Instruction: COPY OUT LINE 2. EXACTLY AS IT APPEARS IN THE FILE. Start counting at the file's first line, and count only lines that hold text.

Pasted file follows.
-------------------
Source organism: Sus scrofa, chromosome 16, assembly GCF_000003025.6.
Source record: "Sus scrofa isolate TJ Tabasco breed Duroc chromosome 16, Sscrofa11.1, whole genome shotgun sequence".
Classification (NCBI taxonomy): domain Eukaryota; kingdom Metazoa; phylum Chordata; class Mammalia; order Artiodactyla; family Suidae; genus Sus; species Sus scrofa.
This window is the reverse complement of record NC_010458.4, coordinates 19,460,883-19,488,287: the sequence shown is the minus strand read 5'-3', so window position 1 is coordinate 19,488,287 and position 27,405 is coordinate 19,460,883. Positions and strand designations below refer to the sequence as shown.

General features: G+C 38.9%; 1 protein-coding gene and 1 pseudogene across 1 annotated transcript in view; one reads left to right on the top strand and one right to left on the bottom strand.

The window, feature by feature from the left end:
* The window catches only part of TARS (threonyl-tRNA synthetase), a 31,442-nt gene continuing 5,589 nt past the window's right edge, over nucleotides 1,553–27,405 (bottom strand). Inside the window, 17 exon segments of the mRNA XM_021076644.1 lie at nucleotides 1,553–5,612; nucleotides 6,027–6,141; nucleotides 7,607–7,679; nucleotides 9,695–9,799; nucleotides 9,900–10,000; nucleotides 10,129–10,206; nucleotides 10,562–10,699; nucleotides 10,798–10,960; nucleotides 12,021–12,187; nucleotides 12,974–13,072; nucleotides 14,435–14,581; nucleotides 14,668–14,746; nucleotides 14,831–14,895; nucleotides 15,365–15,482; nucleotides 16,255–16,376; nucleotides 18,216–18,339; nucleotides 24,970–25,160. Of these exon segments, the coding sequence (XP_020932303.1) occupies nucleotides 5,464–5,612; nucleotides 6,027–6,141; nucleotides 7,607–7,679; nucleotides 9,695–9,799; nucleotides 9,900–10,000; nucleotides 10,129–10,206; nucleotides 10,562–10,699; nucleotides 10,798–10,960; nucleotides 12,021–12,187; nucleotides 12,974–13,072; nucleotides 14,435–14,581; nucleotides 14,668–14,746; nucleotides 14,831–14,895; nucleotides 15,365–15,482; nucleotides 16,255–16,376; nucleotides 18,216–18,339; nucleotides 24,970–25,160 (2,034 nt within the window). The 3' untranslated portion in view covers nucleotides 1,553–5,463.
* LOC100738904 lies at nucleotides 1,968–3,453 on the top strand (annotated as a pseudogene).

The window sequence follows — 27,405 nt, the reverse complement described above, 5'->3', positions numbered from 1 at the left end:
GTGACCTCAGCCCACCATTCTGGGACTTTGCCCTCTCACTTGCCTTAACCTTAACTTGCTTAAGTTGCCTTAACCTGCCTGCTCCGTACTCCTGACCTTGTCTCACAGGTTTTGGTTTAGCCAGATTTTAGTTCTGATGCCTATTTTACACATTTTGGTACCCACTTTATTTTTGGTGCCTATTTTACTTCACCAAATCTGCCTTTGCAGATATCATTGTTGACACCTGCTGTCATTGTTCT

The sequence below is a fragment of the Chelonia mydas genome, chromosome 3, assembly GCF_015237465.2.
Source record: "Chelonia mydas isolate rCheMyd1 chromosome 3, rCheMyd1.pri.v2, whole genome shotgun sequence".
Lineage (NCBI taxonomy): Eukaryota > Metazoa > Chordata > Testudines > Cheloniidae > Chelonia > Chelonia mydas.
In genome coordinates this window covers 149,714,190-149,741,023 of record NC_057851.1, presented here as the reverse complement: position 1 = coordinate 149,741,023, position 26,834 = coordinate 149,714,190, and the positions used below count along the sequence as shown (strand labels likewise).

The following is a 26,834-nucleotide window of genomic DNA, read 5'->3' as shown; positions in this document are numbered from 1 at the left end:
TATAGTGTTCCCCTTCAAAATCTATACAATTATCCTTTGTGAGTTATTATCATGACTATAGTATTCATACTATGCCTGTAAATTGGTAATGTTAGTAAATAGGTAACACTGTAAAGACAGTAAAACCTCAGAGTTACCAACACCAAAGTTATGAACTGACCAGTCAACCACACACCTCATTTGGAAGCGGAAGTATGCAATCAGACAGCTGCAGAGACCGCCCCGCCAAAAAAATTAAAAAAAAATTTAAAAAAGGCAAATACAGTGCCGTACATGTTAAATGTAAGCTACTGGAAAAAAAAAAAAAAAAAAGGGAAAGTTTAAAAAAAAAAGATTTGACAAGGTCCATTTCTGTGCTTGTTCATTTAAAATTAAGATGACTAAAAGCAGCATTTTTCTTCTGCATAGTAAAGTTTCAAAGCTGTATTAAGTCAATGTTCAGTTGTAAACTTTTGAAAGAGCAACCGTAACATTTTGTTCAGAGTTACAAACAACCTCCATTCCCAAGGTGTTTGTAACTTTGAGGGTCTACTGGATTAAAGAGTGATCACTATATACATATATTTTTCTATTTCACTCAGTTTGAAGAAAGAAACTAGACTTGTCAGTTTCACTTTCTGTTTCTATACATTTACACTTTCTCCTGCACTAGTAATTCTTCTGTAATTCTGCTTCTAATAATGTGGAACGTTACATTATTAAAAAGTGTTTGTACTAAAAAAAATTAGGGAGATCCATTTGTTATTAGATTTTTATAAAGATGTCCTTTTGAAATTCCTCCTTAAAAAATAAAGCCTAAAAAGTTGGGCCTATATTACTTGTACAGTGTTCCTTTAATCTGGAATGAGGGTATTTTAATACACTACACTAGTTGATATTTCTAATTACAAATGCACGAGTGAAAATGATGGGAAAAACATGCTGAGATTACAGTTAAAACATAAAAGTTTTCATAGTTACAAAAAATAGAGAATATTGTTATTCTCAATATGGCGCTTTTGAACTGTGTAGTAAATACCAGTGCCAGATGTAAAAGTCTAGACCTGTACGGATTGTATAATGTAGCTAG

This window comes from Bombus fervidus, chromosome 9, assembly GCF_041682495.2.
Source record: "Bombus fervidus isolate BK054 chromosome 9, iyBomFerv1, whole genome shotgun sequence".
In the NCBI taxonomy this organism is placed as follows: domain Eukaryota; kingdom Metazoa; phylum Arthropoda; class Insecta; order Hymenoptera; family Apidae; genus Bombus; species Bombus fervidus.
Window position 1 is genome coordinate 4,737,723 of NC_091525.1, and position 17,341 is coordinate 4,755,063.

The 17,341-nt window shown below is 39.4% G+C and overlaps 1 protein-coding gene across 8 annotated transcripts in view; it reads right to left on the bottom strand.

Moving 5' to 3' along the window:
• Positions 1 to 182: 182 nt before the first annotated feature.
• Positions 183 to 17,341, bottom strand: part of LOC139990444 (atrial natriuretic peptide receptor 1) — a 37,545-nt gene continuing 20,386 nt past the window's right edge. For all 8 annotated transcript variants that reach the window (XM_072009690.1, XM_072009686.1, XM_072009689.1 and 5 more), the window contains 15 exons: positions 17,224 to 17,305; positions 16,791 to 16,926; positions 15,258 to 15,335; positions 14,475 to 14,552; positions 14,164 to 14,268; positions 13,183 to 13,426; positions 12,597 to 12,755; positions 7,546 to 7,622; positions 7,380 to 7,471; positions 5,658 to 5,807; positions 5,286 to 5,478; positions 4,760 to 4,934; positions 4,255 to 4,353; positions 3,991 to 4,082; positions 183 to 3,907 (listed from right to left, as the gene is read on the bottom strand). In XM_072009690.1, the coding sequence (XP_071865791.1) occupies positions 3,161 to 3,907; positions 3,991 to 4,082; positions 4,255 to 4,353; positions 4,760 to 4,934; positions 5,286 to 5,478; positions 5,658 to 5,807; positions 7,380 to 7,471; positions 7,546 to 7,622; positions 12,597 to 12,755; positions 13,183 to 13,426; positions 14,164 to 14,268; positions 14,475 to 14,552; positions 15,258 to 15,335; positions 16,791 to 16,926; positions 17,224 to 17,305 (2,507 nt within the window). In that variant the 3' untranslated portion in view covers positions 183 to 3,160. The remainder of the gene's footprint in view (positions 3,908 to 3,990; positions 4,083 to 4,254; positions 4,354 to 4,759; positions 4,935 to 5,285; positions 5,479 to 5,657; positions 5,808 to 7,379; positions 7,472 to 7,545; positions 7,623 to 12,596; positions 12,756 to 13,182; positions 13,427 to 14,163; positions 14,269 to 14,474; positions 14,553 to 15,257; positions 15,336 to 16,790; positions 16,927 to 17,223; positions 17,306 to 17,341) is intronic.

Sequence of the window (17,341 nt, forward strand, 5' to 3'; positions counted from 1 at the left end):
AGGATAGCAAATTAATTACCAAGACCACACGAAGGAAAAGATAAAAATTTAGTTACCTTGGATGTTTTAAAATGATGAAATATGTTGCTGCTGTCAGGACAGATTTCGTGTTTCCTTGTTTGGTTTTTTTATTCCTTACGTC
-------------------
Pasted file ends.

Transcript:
Source record: "Sus scrofa isolate TJ Tabasco breed Duroc chromosome 16, Sscrofa11.1, whole genome shotgun sequence".